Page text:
Watch new NASA sensor measure US air pollution from space in real time (video)

The first images from NASA's new spaceborne air pollution sensor reveal how levels of toxic pollutants change within a day across the United States. 

The images taken by the Tropospheric Emissions: Monitoring of Pollution instrument, or TEMPO, show the daily evolution of nitrogen oxide concentrations in major North American cities including Los Angeles, Las Vegas, New York, Washington and New Orleans. Nitrogen oxide is a toxic pollutant that comes from fossil fuel combustion. In high concentrations, the gas can harm the human respiratory tract and contribute to the development of asthma. Detailed understanding of how its concentrations vary over the course of a day and a year will help authorities to better inform the public so that people can better protect their health. Nitrogen oxide is, however, only one of many toxic pollutants that TEMPO can detect. 

"TEMPO is beginning to measure hourly daytime air pollution over greater North America," Kelly Chance, a senior physicist at the Smithsonian Astrophysical Observatory (which cooperates on the mission with NASA) and TEMPO principal investigator, said in a statement. "It measures ozone, nitrogen dioxide, formaldehyde, aerosols, water vapor and several trace gases," she added.

Related: Canadian wildfire smoke dims the vision of Earth-observing satellites (photos)

TEMPO, which is mounted on a commercial telecommunication satellite Intelsat 40e, made the measurements that form the basis of the released maps during its testing period between July 31 to Aug. 2. 

The Intelsat 40e satellite sits in geostationary orbit, a ring at the altitude of 22,000 miles (36,000 kilometers). At this altitude, satellites orbit Earth at a speed that matches the planet's rotation, which makes them appear suspended above a fixed spot above the equator. Thanks to this clever trick of orbital mechanics, satellites in geostationary orbit have a constant view of certain parts of the Earth's globe.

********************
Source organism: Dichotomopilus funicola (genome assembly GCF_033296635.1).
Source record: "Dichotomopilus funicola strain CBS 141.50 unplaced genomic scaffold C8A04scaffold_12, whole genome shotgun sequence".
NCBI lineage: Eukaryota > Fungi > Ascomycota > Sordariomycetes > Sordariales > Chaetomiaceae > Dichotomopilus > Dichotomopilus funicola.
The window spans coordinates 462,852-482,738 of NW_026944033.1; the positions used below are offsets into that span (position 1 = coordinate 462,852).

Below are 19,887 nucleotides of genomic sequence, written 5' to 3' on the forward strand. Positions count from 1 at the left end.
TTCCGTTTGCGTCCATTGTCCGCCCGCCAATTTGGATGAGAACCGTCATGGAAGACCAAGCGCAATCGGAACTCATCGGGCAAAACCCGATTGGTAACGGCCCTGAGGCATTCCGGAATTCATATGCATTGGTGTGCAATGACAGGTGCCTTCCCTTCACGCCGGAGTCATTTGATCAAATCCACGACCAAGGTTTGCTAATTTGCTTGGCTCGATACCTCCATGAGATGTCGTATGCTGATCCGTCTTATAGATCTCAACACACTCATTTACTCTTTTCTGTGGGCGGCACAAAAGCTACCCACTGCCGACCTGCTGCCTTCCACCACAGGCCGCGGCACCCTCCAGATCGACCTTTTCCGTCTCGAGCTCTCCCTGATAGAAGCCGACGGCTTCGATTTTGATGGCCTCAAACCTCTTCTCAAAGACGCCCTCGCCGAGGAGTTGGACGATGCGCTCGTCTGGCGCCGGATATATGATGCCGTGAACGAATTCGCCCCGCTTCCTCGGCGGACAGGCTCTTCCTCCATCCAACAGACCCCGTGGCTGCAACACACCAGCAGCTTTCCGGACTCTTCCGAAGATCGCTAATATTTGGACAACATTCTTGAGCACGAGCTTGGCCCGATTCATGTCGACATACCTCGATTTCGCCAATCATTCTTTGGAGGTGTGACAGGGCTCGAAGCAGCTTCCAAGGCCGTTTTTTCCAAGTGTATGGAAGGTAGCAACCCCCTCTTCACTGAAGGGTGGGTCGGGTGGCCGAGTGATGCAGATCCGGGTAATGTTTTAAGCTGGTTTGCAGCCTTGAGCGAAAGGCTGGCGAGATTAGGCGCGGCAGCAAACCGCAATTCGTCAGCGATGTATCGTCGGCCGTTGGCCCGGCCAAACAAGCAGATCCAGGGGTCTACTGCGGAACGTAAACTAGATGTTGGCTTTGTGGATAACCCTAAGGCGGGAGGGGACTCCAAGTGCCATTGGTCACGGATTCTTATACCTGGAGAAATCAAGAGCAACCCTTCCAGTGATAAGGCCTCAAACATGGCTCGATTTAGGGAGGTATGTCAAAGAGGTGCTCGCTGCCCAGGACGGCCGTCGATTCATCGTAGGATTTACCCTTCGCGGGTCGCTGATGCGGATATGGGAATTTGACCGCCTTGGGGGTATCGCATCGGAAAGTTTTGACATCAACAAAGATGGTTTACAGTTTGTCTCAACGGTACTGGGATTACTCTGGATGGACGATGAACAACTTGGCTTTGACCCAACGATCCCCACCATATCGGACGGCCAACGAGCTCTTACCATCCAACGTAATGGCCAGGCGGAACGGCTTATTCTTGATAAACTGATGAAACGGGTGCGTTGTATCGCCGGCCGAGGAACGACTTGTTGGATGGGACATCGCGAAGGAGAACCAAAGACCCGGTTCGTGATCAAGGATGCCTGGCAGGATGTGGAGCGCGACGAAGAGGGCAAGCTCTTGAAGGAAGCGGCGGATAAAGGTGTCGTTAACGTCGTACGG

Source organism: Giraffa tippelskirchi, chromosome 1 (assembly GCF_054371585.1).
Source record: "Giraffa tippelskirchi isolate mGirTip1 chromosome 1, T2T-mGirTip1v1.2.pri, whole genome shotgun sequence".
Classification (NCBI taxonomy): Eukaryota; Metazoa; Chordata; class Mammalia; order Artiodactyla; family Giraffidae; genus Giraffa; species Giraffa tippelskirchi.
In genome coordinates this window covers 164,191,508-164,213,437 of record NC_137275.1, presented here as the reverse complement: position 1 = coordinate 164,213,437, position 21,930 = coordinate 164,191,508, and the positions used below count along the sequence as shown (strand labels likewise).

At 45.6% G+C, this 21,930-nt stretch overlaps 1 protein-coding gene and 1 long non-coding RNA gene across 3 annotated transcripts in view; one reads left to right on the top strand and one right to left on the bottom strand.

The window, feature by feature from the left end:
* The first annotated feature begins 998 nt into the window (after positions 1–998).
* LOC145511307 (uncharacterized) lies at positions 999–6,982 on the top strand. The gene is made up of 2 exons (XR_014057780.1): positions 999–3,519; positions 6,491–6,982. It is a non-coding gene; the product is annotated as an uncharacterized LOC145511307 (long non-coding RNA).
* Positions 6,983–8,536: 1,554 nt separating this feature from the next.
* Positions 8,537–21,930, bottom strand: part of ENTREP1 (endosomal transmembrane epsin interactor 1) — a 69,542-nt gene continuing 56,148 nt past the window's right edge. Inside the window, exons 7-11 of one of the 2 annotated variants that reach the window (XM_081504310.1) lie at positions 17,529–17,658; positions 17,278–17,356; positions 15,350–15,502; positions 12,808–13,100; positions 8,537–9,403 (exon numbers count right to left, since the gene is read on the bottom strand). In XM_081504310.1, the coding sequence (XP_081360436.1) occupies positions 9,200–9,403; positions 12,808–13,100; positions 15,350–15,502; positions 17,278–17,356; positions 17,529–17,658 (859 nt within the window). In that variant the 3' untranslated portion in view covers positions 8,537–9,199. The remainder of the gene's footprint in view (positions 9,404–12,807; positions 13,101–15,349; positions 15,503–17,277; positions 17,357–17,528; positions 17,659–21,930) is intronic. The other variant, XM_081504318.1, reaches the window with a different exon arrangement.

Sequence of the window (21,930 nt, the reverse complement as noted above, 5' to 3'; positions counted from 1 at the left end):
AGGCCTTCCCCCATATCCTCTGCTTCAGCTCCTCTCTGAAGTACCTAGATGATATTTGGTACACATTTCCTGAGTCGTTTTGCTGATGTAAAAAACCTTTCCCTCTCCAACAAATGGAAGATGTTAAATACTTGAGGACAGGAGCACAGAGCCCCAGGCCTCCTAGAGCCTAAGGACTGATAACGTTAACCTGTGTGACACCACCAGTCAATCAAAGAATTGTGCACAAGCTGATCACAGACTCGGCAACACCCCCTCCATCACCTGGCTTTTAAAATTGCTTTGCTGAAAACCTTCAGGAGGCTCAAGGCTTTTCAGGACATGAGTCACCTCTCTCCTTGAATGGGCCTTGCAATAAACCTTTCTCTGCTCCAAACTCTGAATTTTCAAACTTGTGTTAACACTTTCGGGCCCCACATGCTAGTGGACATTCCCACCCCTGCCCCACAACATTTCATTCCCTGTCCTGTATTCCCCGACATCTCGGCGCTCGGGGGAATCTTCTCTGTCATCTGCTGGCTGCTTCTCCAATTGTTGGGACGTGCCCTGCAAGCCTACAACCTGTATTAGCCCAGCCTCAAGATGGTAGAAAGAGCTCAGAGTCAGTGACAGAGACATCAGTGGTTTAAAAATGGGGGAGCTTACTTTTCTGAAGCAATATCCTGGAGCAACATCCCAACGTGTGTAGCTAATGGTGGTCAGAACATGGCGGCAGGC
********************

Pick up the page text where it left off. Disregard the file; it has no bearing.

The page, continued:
This position enables TEMPO to make hourly measurements of air pollution levels across America from the Atlantic to the Pacific Coast, from as far south as Mexico City all the way up to central Canada.

TEMPO measures reflected sunlight scattered off Earth's surface, clouds and atmosphere. As different gases absorb different wavelengths of light, the resulting spectra (wavelength fingerprints of the measured light), correspond with the composition of the air and the concentrations of various chemical compounds present in it. 

The mission launched in April on a SpaceX Falcon 9 rocket, but it took several months for the satellite to reach its correct position so that the instrument testing could commence. Now in place and tested, TEMPO will become the first satellite to provide scientists with real time air-pollution measurements over North America. 

"Neighborhoods and communities across the country will benefit from TEMPO’s game-changing data for decades to come," NASA Administrator Bill Nelson said in the statement. "This summer, millions of Americans felt firsthand the effect of smoke from forest fires on our health. NASA and the Biden-Harris Administration are committed to making it easier for everyday Americans and decisionmakers to access and use TEMPO data to monitor and improve the quality of the air we breathe, benefitting life here on Earth."

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Tereza Pultarova
Senior Writer

Tereza is a London-based science and technology journalist, aspiring fiction writer and amateur gymnast. Originally from Prague, the Czech Republic, she spent the first seven years of her career working as a reporter, script-writer and presenter for various TV programmes of the Czech Public Service Television. She later took a career break to pursue further education and added a Master's in Science from the International Space University, France, to her Bachelor's in Journalism and Master's in Cultural Anthropology from Prague's Charles University. She worked as a reporter at the Engineering and Technology magazine, freelanced for a range of publications including Live Science,, Professional Engineering, Via Satellite and Space News and served as a maternity cover science editor at the European Space Agency.

  • jrgert
    Good article. However, the New York images are duplicates - same date, same timestamp.
  • Raoul
    "Real time"??? Really. I thought it might be fake time. Why do you feel compelled to use that phrase. It adds nothing.